“But unlike when Cain asked the question, it is asked today so that people can store up treasures here and worship mammon. And in many instances, that part of storing up mammon involved not sharing with others who were in need and benefiting from a system that put many in need”
    You are assuming motives for a strawman. First your premise is wrong – those who tend to vote GOP are more generous volunteers, blood donors, and charitable givers. Secondly, most who oppose state entitlements do so because they believe it makes the poor worse off by weakening families. They might be wrong (I think they are), but it is uncharitable for you to assert why you think they really take the positions they do rather than take them at their word.

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  19. Curt, that wouldn’t be the Himmelstein, Thorne, Warren , and Woodhandler 2009 paper would it? The one that was debunked by Zywicki et al. on the basis of their poor methodology. It was the only reference at the blog you pointed me to, but therr must be something I’m overlooking since you told me I incorrectly assumed that you were referencing the Warren study. I’m on a phone, so that is likely.

    The proper conclusion from this paper is thst 46% of people who declared bankruptcy had some medical debt. Note though that the cause of bankruptcy included loss of work by being sick, etc. .. perhaps using income subsidies rather than wage mandates would help this aspect of it.

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  20. Curt Day says: It is a mistake to think that working for Social Justice must include some form eschatology.

    From today’s reading:
    Rev 11:18b And the time came …to destroy those who destroy the earth.
    Rev 184a I heard another voice from heaven, saying, “Come out of her, my people…7a To the degree that she glorified herself and lived sensuously.
    From my bible note: religious Babylon lures the nations into spiritual drunkenness and fornication with false gods.(Rev 17) Commercial Babylon seduces the unbelieving world into a materialistic stupor (Rev 18)
    Bible note: The judgement of God on that society living in sinful, arrogant self-indulgence can be avoided.

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  21. Curt, you’re amazing. You think progress is possible, social justice is possible, and yet, you likely think that most of U.S. history is characterized by racism, inequality, and injustice.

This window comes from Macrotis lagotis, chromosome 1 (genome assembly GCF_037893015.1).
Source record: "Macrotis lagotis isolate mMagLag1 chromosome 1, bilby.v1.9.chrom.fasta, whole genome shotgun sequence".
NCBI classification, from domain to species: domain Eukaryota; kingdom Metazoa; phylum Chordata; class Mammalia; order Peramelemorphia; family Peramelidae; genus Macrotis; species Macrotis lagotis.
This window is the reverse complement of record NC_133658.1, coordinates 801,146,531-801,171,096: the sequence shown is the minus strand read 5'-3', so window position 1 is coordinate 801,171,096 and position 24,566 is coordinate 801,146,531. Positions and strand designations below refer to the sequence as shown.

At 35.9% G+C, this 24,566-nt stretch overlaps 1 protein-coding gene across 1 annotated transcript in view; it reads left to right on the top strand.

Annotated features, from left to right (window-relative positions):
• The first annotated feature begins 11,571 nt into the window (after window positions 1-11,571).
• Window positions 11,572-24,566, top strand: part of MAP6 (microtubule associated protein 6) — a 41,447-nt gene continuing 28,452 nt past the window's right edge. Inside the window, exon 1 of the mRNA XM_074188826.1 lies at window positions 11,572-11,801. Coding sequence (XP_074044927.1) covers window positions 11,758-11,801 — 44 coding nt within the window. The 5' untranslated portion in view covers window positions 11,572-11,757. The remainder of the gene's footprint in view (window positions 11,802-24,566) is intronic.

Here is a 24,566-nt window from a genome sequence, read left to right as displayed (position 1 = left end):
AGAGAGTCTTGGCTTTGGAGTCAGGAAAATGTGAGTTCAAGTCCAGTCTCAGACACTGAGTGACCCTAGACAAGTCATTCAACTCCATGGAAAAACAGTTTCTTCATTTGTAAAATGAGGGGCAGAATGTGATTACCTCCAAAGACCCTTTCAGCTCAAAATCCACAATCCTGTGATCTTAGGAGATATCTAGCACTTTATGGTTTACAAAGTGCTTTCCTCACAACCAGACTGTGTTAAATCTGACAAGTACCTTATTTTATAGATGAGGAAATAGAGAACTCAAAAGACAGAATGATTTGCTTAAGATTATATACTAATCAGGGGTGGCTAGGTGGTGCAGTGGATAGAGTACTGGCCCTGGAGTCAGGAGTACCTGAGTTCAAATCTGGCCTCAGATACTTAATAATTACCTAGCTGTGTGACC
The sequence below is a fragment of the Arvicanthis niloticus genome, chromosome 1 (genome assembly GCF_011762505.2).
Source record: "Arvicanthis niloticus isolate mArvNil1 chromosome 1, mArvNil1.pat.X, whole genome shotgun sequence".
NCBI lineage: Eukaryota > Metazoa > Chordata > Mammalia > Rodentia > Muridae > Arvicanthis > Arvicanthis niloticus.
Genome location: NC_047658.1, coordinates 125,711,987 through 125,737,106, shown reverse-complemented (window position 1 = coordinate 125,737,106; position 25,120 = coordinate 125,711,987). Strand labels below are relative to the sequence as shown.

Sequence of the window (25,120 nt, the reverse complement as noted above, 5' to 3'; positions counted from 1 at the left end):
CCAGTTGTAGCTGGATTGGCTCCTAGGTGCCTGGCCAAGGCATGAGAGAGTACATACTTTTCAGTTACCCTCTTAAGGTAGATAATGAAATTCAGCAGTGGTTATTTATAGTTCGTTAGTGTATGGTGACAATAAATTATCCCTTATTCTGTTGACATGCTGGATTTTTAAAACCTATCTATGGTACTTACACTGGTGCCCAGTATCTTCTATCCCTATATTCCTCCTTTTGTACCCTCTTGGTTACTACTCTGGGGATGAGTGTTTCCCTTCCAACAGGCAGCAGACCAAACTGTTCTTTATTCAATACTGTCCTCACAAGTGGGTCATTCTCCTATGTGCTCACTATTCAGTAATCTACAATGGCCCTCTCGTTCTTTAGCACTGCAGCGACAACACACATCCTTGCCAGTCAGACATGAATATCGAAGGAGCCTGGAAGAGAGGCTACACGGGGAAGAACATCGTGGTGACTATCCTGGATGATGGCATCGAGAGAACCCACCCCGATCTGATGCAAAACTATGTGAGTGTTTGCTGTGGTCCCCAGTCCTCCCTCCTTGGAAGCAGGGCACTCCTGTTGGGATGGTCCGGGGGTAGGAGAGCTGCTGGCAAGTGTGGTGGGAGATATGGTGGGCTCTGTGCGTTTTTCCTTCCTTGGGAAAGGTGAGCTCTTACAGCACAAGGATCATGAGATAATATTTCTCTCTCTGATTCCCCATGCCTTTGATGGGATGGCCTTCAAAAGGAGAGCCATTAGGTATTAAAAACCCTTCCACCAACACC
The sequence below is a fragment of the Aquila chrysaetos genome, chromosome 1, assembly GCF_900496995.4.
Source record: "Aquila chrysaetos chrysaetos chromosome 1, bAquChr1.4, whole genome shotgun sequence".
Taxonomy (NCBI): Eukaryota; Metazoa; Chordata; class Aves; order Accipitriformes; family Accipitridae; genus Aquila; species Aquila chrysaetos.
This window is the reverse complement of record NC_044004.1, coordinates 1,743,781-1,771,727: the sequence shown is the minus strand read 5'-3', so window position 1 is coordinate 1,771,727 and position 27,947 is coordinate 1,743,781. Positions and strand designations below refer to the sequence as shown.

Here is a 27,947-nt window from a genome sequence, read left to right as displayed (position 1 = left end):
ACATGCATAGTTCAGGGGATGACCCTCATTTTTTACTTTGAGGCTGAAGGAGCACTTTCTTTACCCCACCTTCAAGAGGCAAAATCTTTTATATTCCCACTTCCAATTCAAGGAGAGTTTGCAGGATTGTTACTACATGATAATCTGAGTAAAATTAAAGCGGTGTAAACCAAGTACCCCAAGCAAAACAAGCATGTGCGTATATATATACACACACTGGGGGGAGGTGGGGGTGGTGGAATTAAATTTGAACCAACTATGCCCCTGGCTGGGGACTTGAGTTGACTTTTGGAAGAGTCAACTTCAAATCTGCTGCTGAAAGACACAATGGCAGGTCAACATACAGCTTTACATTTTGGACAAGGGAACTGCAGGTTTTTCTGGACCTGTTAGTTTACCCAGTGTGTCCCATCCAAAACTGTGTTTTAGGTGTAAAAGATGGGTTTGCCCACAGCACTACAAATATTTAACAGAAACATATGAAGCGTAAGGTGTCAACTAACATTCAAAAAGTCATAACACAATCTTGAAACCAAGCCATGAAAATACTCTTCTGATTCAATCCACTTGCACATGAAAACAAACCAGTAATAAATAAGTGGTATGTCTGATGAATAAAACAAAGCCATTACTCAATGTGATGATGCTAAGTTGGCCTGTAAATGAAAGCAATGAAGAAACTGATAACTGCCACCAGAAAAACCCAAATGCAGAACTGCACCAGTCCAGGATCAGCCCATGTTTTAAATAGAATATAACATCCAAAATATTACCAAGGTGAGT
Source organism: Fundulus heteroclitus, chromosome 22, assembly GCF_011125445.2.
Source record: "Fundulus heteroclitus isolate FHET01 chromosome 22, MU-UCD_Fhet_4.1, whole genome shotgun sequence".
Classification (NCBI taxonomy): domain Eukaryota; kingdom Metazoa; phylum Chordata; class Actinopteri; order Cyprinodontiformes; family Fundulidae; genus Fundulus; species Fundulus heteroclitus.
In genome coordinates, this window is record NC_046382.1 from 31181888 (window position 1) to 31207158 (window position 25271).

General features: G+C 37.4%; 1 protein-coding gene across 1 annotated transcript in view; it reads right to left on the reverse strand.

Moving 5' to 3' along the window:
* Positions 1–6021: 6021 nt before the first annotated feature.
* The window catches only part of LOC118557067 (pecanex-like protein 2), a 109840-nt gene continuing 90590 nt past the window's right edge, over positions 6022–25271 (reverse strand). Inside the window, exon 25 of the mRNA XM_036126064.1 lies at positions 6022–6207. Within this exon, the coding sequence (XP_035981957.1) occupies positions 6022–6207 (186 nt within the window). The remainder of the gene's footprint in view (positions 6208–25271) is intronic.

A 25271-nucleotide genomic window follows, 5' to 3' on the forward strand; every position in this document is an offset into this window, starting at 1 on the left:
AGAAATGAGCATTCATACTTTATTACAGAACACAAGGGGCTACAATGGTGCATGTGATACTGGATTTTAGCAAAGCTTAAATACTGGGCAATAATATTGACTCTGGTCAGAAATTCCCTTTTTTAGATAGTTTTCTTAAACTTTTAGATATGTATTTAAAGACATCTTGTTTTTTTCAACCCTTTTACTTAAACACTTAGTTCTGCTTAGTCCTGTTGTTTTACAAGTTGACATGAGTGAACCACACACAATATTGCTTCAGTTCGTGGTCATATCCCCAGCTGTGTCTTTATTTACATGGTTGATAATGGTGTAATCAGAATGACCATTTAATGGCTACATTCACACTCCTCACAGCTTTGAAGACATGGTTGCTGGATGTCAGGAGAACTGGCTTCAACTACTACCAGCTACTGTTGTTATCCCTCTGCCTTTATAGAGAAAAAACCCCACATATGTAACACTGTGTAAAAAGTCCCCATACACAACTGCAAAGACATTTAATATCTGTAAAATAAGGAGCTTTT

So how would you possibly maintain social justice when you never have seen it. Unless you want the Soviet system.

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  22. sdb,
    No the 4th link wasn’t and if you read the articles accessed through the links, you would not have to ask the question. And saying that someone debunked doesn’t debunk the study. When someone challenges a study, it means that they challenged the study. That flaws in astudy do not negate everything. And if you read the LA TImes treatment of the criticisms of the 2009 study., you would realize that. Your use of the word debunk indicates all-or-nothing thinking. You seem to be saying either an study is completely correct or that someones criticisms makes the study completely wrong.

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  23. D.G.,
    All you are doing is using all-or-nothing thinking. You seem to be saying that the existence of some racism, whether that some means a lot or a little, proves that working for social justice never accomplishes anything. And yet, we know from the prophets, that mere preaching repentance doesn’t always help people avoid judgment ,but the prophets preached anyway.

    Are you saying that the Church should have never criticized and opposed slavery and Jim Crow because racism will always exist? Are you saying that we can never see improvements in race relations or a reduction in racism even if such improvements and reduction are temporary? And are you saying all of that because of theological reasons or because you didn’t see the urgency in addressing those issues? Seeing that you don’t suffer from what marginalized groups suffer from, it is understandable, though not right, that you don’t see the urgency.